Newport News High School - Anchor Yearbook (Newport News, VA)

 - Class of 1969

Page 1 of 248

 

Newport News High School - Anchor Yearbook (Newport News, VA) online yearbook collection, 1969 Edition, Cover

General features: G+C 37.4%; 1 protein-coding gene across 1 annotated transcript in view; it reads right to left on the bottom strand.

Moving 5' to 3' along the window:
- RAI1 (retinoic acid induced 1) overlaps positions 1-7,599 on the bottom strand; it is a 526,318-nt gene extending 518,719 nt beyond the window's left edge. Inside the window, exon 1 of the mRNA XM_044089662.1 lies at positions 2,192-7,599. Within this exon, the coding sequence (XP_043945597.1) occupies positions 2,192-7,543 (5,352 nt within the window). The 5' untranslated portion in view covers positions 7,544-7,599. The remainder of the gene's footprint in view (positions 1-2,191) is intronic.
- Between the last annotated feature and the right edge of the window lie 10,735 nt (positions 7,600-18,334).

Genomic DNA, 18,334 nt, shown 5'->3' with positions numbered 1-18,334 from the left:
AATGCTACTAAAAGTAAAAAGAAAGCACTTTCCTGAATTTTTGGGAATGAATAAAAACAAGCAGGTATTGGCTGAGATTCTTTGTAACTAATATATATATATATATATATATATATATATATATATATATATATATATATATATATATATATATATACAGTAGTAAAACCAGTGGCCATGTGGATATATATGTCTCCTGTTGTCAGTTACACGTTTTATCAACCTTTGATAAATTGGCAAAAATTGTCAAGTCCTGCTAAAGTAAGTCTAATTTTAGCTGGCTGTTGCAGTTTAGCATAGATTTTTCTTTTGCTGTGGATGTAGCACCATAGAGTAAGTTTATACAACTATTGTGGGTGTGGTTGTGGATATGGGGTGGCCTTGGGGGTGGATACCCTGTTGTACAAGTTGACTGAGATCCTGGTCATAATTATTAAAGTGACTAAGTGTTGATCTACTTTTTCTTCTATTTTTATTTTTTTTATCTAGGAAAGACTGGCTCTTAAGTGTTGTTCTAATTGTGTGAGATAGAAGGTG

Cover



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Text from Pages 1 - 248 of the 1969 volume: